The Gleiwitz Incident
Alfred Helmut Naujocks, an SS member and loyal Nazi, was asked to carry out a secret mission by Reinhard Heydrich on August 10, 1939.
The mission was to stage a simulated attack on Germany by Polish militants at a radio station near the Polish-German border. Naujocks was ordered to take the radio station and occupy it long enough to allow a Polish-speaking German to make an announcement. The speech was supposed to contain inflammatory rhetoric about fighting Germans, which would make it appear that the Poles were trying to rise up and attack Germans. On August 31, 1939 the incident transpired at around 20:00 hrs; Naujocks and his men seized the radio station, made the broadcast, and fired some pistol shots before leaving. They had also been given a prisoner to shoot and leave as a decoy on the scene. The prisoners used were from a concentration camp and he was dressed in civilian clothes and drugged before the murder.
The Gleiwitz attack was part of a series of attacks along the Polish-German border on the night of August 31, 1939. There was also a house burning in the Polish Corridor of the town and there was a lot of propaganda. The main incident, though, was the fateful broadcast that the Polish-speaking German man made: “Uwage! Tu Gliwice. Rozglosnia znajduje sie w rekach Polskich.” (Attention! This is Gleiwitz. The radio station is in Polish hands.”) Those 9 words were enough to trigger a coordinated German radio response which broadcast the message for all the citizens to hear. All around Europe the news spread like wildfire, with BBC London broadcasting a memo about the attack that very night. The following day, Hitler made a speech in which he referenced the events and uses them as an excuse to declare war against Poland.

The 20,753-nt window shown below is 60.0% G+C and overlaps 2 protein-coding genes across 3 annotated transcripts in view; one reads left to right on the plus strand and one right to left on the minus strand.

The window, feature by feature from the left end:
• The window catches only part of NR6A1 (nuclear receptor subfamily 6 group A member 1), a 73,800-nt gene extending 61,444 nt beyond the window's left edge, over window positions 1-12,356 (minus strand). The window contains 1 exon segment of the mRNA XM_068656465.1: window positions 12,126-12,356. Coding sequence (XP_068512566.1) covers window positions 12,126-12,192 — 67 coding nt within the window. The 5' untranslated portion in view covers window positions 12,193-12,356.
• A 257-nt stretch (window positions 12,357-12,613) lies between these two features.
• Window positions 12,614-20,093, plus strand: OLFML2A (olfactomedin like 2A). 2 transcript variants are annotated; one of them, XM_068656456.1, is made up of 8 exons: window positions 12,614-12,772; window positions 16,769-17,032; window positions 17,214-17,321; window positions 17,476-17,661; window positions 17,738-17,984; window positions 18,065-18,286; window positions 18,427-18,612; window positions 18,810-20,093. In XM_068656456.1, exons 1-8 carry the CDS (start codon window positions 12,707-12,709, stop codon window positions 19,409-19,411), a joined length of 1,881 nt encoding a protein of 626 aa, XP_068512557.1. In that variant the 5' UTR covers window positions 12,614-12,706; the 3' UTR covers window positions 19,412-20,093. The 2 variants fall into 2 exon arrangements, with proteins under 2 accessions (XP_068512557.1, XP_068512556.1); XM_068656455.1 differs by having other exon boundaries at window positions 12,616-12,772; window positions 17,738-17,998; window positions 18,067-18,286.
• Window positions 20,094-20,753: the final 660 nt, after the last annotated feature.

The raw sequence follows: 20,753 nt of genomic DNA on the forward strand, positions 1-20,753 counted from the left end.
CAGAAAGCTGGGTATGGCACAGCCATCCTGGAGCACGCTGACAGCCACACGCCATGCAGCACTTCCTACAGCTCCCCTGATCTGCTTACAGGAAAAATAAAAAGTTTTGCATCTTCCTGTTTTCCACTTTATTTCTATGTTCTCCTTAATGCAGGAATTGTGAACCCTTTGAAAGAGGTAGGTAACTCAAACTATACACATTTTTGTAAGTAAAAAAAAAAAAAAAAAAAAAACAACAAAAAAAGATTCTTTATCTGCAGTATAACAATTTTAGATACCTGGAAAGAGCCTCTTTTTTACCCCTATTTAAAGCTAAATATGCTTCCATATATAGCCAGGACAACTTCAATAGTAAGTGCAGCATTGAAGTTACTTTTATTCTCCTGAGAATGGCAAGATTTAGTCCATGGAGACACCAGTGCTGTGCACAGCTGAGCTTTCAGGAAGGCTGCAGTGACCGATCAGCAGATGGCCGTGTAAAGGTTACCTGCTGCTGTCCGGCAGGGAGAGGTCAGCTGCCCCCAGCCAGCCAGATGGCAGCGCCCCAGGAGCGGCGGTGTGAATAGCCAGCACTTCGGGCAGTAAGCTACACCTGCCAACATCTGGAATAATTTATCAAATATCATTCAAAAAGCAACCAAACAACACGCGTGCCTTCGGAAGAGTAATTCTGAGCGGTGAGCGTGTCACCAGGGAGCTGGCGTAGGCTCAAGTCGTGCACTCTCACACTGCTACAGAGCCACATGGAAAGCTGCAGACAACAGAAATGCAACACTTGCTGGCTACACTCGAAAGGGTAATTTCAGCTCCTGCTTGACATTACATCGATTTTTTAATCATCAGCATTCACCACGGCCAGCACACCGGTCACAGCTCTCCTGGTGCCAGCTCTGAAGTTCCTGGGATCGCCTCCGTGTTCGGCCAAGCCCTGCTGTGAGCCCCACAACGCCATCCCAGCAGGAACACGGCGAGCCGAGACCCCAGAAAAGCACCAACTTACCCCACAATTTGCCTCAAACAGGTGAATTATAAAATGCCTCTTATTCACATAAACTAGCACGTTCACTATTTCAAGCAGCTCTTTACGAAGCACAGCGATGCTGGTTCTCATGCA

Hitler declares war on Poland in the Reichstag on September 1, 1939
The man who the Germans took to a concentration camp for sympathizing with the local Poles was the first victim of World War II. Franz Honiok, a 43-year old Bavarian Catholic, was abducted and taken to a concentration camp. He would later be chosen as the decoy body that Naujocks murdered at the radio station in Polish civilian clothes. He appears to have been selected because of his involvement in a number of local revolts against German rule in Silesia, a border region spanning present day Poland, Germany and the Czech Republic. According to his surviving family in Poland, Honiok identified strongly with Silesia and Poland.